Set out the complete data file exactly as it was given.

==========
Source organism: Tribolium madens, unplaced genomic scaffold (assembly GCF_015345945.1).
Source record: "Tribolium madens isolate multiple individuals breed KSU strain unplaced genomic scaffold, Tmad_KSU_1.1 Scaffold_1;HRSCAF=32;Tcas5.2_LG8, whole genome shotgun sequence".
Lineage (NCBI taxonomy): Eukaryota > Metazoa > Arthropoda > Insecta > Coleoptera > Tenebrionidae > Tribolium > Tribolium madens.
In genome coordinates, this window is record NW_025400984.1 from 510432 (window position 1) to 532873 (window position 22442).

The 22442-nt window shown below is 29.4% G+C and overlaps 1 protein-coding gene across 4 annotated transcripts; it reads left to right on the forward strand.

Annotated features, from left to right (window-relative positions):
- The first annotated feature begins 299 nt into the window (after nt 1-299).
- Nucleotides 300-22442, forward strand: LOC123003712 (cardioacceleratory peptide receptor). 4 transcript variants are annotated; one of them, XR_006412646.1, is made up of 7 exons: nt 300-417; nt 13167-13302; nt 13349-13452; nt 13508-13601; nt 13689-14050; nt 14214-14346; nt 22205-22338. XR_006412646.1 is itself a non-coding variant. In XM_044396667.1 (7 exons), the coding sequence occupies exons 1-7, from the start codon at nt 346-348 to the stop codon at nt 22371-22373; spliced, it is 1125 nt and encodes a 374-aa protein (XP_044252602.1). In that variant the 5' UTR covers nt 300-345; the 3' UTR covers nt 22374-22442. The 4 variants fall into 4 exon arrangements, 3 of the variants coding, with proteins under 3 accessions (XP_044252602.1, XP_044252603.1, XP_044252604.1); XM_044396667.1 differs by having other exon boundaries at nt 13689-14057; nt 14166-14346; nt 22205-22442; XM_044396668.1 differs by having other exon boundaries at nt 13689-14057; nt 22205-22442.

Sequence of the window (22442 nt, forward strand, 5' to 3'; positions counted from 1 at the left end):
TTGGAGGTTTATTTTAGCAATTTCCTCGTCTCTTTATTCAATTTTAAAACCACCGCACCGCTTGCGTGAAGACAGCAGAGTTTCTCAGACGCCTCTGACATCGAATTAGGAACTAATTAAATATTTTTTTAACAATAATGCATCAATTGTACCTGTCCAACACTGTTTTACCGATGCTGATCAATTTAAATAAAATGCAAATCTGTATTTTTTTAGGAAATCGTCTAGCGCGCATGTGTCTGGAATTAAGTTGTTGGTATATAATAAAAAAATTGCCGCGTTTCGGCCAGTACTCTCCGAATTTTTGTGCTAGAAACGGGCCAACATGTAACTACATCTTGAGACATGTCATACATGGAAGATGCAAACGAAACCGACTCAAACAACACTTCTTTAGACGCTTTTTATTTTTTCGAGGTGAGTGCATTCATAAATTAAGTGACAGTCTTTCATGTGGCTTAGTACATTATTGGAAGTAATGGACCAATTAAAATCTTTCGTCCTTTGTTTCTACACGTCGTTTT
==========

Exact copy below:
Source organism: Tribolium madens, unplaced genomic scaffold (assembly GCF_015345945.1).
Source record: "Tribolium madens isolate multiple individuals breed KSU strain unplaced genomic scaffold, Tmad_KSU_1.1 Scaffold_1;HRSCAF=32;Tcas5.2_LG8, whole genome shotgun sequence".
Lineage (NCBI taxonomy): Eukaryota > Metazoa > Arthropoda > Insecta > Coleoptera > Tenebrionidae > Tribolium > Tribolium madens.
In genome coordinates, this window is record NW_025400984.1 from 510432 (window position 1) to 532873 (window position 22442).

The 22442-nt window shown below is 29.4% G+C and overlaps 1 protein-coding gene across 4 annotated transcripts; it reads left to right on the forward strand.

Annotated features, from left to right (window-relative positions):
- The first annotated feature begins 299 nt into the window (after nt 1-299).
- Nucleotides 300-22442, forward strand: LOC123003712 (cardioacceleratory peptide receptor). 4 transcript variants are annotated; one of them, XR_006412646.1, is made up of 7 exons: nt 300-417; nt 13167-13302; nt 13349-13452; nt 13508-13601; nt 13689-14050; nt 14214-14346; nt 22205-22338. XR_006412646.1 is itself a non-coding variant. In XM_044396667.1 (7 exons), the coding sequence occupies exons 1-7, from the start codon at nt 346-348 to the stop codon at nt 22371-22373; spliced, it is 1125 nt and encodes a 374-aa protein (XP_044252602.1). In that variant the 5' UTR covers nt 300-345; the 3' UTR covers nt 22374-22442. The 4 variants fall into 4 exon arrangements, 3 of the variants coding, with proteins under 3 accessions (XP_044252602.1, XP_044252603.1, XP_044252604.1); XM_044396667.1 differs by having other exon boundaries at nt 13689-14057; nt 14166-14346; nt 22205-22442; XM_044396668.1 differs by having other exon boundaries at nt 13689-14057; nt 22205-22442.

Sequence of the window (22442 nt, forward strand, 5' to 3'; positions counted from 1 at the left end):
TTGGAGGTTTATTTTAGCAATTTCCTCGTCTCTTTATTCAATTTTAAAACCACCGCACCGCTTGCGTGAAGACAGCAGAGTTTCTCAGACGCCTCTGACATCGAATTAGGAACTAATTAAATATTTTTTTAACAATAATGCATCAATTGTACCTGTCCAACACTGTTTTACCGATGCTGATCAATTTAAATAAAATGCAAATCTGTATTTTTTTAGGAAATCGTCTAGCGCGCATGTGTCTGGAATTAAGTTGTTGGTATATAATAAAAAAATTGCCGCGTTTCGGCCAGTACTCTCCGAATTTTTGTGCTAGAAACGGGCCAACATGTAACTACATCTTGAGACATGTCATACATGGAAGATGCAAACGAAACCGACTCAAACAACACTTCTTTAGACGCTTTTTATTTTTTCGAGGTGAGTGCATTCATAAATTAAGTGACAGTCTTTCATGTGGCTTAGTACATTATTGGAAGTAATGGACCAATTAAAATCTTTCGTCCTTTGTTTCTACACGTCGTTTT